The matrix is clamped in the matrix holder by the tall knob in the photograph below. As you can see from the photographs, in order to clamp the matrix the matrix holder projects a little bit beyond the surface of the matrix itself. It is important to ensure that this projecting bits do not contact the mold (if they do, then the matrix doesn't contact the mold and the mold cavity is not sealed - the resulting squirt is enough to remind you never to let this happen again).
Horizontal alignment is accomplished by shifting the matrix left or right in its holder. When the adjustable side-wall matrix carrier is used, horizontal alignment is accomplished by loosening the matrix in the holder, adjusting the thickness of the side wall, ensuring that the matrix still banks agains the side wall, and then tightening the matrix holder. Calibration is by turns and fractional turns of the uncalibrated screw driving the wedge of the adjustable side wall.
(Other kinds of matrices, such as Linotype and Ludlow matrices, were held in very different kinds of matrix holders which in turn were fitted into different (non-adjustable-side-wall) matrix carriers. The discussion here applies only to American and English "flat mats" (display mats and old Thompson Type-Machine Company and Compositype mats.))
Vertical alignment is accomplished by moving the entire matrix holder up and down relative to the matrix carrier. This is done using a pin wrench to rotate the short knob on top of the matrix carrier.
As noted in the image below, the Thompson casts Anglo-American type which has its nick at the bottom of the type. But in most cases this type is cast "upside-down" on the Thompson, with the nick up. (The only exceptions to this are when Lanston Monotype "cellular" matrices and Giant Caster matrices are cast; these are cast nick-down. This requires special mold and type delivery equipment.) So the matrix goes into the matrix holder top-down.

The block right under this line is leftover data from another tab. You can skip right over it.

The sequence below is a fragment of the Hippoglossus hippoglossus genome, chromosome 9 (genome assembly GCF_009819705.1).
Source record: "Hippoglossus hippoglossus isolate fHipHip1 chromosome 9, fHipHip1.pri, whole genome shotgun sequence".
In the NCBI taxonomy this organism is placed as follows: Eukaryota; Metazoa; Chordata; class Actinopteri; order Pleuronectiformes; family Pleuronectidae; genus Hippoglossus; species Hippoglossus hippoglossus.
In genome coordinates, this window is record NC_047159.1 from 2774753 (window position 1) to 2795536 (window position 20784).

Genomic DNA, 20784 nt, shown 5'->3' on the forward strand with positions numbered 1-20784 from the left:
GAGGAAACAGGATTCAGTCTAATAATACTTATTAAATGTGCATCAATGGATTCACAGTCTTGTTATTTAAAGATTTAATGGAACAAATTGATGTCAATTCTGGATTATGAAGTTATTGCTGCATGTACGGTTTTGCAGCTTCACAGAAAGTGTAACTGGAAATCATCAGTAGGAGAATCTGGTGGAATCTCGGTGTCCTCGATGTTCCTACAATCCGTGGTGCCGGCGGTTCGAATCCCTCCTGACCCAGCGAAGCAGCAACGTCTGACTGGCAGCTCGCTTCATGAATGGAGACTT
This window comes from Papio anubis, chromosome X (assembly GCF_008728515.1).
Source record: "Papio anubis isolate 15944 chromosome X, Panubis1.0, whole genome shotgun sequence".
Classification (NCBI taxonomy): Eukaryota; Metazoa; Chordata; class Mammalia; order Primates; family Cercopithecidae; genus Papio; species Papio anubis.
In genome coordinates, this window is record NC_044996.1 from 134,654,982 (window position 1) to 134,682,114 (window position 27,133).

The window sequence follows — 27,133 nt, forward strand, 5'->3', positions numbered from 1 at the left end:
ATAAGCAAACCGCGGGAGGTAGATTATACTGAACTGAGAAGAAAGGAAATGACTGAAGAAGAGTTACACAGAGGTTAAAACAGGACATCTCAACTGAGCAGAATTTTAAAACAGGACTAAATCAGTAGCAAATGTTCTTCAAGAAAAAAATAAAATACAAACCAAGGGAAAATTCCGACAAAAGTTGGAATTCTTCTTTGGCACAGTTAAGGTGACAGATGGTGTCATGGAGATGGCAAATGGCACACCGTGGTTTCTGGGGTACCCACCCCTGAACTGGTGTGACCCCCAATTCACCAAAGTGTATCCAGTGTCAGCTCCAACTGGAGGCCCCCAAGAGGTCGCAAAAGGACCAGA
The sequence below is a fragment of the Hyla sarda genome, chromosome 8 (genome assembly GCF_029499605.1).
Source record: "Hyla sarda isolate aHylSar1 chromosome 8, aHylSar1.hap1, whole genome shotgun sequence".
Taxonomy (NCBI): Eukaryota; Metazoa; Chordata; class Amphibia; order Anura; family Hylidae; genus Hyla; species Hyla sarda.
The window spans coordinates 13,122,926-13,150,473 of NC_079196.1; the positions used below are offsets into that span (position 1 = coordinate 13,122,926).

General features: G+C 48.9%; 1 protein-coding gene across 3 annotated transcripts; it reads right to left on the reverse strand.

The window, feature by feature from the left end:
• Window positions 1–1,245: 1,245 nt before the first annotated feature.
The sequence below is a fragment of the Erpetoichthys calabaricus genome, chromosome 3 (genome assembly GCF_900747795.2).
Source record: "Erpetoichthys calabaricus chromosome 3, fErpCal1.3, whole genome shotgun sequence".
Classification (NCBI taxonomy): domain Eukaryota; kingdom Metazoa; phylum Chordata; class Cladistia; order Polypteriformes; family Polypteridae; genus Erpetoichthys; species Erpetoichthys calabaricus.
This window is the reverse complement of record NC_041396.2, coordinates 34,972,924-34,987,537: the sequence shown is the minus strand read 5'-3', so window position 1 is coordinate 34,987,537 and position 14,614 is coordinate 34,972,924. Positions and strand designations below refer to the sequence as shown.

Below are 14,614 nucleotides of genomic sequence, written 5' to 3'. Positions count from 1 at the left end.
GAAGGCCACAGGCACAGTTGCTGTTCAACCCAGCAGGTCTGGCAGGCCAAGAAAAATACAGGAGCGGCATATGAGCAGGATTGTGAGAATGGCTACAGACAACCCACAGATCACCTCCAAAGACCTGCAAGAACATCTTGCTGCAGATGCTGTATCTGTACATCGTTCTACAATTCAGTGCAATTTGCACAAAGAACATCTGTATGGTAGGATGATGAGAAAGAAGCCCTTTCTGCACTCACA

An aside here to explain a term: The basic structure which holds the mold and type delivery parts of the Thompson (and also has the pivots for the front levers) is called the mold stand. Here's a photograph of a mold stand (still attached to the main stand and base) of a different Thompson that is in the process of being stripped down.
The slides in which the matrix carrier runs are listed by the parts list as components of the mold stand. They're called, therefore, the mold stand slide (left) and mold stand slide (right). Below is a photograph of the matrix carrier, held in my left hand, approaching its home betwee the mold stand slides.
The matrix carrier is held in place by a fork (formally the " Matrix-carrier-cam lever extension fork (for matrix carrier)" This fork is mounted in one of the several levers which control the action of the machine: the Matrix-carrier-cam lever.
The matrix-carrier-cam lever is actually a two-part lever, pivoted in its middle. Between these two parts there is a strong compression spring. The lever pushes the matrix carrier and matrix up to the mold face, and a tiny bit beyond. This compresses the spring, holding the matrix firm against the mold face regardless of any slight variation in the lever postion. (In operation, you can actually see the nut holding this spring in place rise up slightly (about 1/64 inch) on every casting stroke as the spring compresses.)
(Aside: This spring also determines the ultimate pump pressure of the Thompson. It is possible, with certain pump pressure settings combined with sufficiently large matrices (both body size and set width) for the pump to overcome the pressure of this spring and blow the matrix off the mold face. This results in a very impressive four-way squirt.)